Typically, before big Apple press events, much of the news leaks out beforehand. But in front of this year’s Worldwide Developers Conference (WWDC), Apple has managed to keep a pretty tight lid on things.
WWDC is traditionally used as a forum to announce the latest updates to the major operating systems, along with some new apps (like the News app announced last year) and new platforms (like HealthKit announced in 2014).
This year’s show is expected to focus on new versions of OS X, iOS, watchOS, and tvOS. We’ll also see broad improvements to Apple’s personal assistant, Siri, and the deeper integration of Siri across the various OSs and apps.
But the details are sketchy. (You can see all the things we expect this Monday in our WWDC warm-up.) Still, there are some very interesting rumors about specific products, some of which are brand new, flying around in the days before the show. And some of these rumors sound very, very truthy.
The name “OS X” was always a little clunky. It was meant to refer to a computer operating system that runs Mac personal computers. So why didn’t they just call it Mac OS? Maybe Apple preferred the clean and sterile sound of OS X. That sounds likely.
The rumor is that Apple will indeed rename the OS “Mac OS” or some variant of that, and will say so on Monday. To bring the branding in line with the names of the other operating systems (iOS, tvOS, watchOS), Apple might opt for “macOS.” In fact, Apple may have already tipped its hand to just that variation on a developer page.
A news report on Thursday said Apple will announce a new iMessenger app for Android at WWDC.
The timing of such an announcement would be interesting. Android’s creator, Google, came under fire a few weeks ago for releasing a new (Allo) messaging app that does not support end-to-end encryption by default–the user has to turn it on. Apple has furiously defended end-to-end encryption, and iMessage features exactly that.
Right now the iMessage app runs only on iPhones, iPads, and iPod touches running iOS 5 or later, and on Macs running OS X Mountain Lion or later.
Apple Pay first did in-store mobile payments, then in-app payments, then added support for coupons and rewards programs. But the iOS feature could grow in a hundred different directions, and show up in a hundred different settings (see No. 4 below).
It seems reasonable that Apple Pay’s next trick would be facilitating payments between individuals, as Facebook Messenger already does. You can find iOS apps that will do that, but the addition of peer-to-peer payments to Apple Pay, which is deeply integrated in the device and the OS, might make the process easier and more secure.
Another rumor says Apple will introduce Apple Pay for websites, which would put it in direct competition with PayPal as a payment option at all kinds of online retail sites.
People spend ridiculous amounts of time in messaging apps throughout the day. That’s why messaging apps have grown into launchpads for lots of other services, like personal assistants, bots, and shopping apps. For many messaging apps, like WeChat, one of the first additions has been payment capabilities.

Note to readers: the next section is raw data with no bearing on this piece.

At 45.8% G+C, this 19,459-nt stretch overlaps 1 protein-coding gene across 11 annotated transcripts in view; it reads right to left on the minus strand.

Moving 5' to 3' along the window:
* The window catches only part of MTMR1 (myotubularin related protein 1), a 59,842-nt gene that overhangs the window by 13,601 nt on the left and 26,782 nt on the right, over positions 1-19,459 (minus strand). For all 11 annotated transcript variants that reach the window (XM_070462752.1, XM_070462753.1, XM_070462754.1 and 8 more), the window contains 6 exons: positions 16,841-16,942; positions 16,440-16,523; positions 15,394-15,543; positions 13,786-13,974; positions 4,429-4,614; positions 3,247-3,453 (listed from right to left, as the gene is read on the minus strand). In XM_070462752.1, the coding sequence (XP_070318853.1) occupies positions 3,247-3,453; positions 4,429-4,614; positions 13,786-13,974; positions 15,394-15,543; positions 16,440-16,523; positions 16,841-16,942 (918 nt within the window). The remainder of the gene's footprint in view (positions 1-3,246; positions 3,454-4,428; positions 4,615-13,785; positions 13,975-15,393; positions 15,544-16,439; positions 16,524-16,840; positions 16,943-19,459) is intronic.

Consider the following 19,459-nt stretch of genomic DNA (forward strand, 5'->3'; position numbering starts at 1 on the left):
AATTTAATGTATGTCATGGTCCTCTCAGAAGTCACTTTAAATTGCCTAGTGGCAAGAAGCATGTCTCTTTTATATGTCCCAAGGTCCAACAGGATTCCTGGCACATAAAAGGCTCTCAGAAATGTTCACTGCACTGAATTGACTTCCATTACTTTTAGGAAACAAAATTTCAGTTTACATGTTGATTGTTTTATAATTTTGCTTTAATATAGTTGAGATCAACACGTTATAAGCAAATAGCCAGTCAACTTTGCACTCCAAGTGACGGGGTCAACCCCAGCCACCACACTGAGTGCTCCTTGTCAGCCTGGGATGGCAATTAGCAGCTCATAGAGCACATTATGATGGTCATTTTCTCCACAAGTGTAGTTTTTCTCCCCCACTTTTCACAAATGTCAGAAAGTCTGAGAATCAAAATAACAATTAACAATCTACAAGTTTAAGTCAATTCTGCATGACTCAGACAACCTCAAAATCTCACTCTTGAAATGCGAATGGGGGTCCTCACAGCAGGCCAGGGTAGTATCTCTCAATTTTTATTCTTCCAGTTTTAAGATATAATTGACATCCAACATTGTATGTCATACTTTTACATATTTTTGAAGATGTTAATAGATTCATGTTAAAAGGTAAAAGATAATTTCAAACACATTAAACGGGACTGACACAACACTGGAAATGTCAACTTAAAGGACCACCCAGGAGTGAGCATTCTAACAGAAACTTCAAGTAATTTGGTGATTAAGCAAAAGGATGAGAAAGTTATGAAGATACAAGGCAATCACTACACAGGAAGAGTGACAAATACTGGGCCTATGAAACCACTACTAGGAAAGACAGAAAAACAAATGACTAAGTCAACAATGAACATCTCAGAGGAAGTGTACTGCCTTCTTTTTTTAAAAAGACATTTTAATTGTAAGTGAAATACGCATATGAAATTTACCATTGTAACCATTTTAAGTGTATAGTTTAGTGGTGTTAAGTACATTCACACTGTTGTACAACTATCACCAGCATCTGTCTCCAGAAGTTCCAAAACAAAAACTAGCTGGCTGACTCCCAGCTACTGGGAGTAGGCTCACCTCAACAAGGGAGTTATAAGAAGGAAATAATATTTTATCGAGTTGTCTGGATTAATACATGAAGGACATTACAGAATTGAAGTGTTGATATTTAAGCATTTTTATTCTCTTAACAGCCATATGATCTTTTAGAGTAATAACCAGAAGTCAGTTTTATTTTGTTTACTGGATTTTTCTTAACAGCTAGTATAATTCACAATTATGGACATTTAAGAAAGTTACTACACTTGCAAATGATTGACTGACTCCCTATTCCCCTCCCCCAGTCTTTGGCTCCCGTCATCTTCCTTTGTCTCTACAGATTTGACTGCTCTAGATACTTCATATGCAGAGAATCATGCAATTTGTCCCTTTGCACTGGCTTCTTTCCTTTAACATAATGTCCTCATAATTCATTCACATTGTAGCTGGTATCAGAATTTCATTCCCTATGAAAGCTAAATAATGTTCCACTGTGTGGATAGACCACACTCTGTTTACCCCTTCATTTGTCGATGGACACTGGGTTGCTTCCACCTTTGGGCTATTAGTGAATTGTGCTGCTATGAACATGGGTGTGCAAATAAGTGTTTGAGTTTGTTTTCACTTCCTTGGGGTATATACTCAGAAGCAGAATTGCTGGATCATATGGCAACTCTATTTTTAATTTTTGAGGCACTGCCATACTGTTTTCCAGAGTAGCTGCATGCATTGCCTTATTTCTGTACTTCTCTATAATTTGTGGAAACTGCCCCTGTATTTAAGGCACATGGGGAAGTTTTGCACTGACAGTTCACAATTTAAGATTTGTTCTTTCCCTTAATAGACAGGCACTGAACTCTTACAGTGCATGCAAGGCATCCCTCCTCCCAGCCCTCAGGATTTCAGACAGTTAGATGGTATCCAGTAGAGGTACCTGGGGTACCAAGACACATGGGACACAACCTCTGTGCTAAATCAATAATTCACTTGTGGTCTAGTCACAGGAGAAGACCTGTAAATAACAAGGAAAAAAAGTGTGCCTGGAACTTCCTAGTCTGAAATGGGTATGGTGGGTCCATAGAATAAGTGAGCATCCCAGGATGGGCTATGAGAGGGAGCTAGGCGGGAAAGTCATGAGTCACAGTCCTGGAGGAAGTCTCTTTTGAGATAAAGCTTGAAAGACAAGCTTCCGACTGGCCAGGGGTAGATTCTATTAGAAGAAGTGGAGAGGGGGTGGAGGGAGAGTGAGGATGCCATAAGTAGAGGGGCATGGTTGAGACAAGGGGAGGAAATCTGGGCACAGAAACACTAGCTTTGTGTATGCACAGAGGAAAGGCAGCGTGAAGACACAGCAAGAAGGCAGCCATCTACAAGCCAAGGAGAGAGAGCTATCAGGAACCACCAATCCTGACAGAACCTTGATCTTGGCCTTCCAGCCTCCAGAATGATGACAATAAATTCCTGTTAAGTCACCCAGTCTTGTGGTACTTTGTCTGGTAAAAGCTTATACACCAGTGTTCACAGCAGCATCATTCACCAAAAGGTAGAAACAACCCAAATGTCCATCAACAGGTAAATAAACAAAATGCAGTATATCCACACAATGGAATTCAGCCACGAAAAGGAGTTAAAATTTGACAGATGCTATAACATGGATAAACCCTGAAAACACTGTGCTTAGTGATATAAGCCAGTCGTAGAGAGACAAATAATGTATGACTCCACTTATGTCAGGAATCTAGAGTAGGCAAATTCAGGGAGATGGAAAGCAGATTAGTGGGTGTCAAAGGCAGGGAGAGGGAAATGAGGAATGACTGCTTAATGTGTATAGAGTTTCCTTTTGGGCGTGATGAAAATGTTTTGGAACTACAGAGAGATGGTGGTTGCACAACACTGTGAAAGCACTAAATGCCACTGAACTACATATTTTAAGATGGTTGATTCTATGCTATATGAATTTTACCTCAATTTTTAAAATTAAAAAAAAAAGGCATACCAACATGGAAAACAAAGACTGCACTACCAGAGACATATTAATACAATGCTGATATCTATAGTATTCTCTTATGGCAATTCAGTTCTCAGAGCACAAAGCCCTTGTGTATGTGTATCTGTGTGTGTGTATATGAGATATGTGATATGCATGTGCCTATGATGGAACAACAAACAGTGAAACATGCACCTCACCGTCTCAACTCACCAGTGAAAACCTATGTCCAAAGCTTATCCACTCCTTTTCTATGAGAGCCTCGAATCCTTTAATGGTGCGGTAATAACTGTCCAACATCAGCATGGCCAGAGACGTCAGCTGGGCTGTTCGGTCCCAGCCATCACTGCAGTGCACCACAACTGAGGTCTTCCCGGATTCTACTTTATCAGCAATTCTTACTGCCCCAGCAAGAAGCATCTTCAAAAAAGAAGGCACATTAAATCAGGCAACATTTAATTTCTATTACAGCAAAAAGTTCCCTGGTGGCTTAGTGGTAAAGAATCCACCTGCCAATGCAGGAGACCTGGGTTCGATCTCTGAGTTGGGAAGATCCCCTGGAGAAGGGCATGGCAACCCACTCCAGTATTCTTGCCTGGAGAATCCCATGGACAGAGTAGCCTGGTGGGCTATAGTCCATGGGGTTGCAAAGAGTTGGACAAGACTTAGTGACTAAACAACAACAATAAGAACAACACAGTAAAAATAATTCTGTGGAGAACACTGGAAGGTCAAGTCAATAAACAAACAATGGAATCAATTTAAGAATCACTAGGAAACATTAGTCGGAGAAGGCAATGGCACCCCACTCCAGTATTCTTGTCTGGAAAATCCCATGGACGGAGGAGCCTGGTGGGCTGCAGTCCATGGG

It makes perfect sense for Apple to integrate its Apple Pay mobile payments platform with its iMessage platform. This might enable iMessage users to easily send money to friends, or, logically, to pay for goods and services they might one day buy within the app, like food, clothing, or plane tickets.
I’ll just say right now I don’t believe this one is going to happen, despite an Information report that it will. Amazon’s Echo voice-based home assistant has been a surprise hit, and Google has now jumped in the market with its Google Home product, but Apple isn’t likely to address a market that’s so new. The company is in the habit of entering established markets, but only when it’s had time to build a product that’s good enough to dominate it. With all its other projects, I don’t see how Apple could have had enough time to build such a product.
But I could be wrong.
It would be supremely entertaining to see an “Apple Home” AI assistant announced. However, it might be equally as likely that Apple would build personal assistant and smart home device control capabilities into the remote control for its Apple TV streaming device. That has also been rumored as a WWDC announcement. Even this sounds sketchy. It’s hard to imagine a device that would spend so much of its time near the TV becoming Siri’s ears and voice throughout the home.
We’ll know by noon Pacific time on Monday which of these rumors turn out to be true. I guarantee they won’t all pan out, and that Apple will announce some things that nobody’s thought of. The real question is whether or not all the upgrades and new apps and platform upgrades, taken together, will add up to a general ecosystem offering that can attract more users away from Android World.
I’ll be there with my esteemed colleagues Rick Tetzeli and Harry McCracken to report the details and help figure out what it all means. Here’s where we’ll be posting our thoughts in real-time.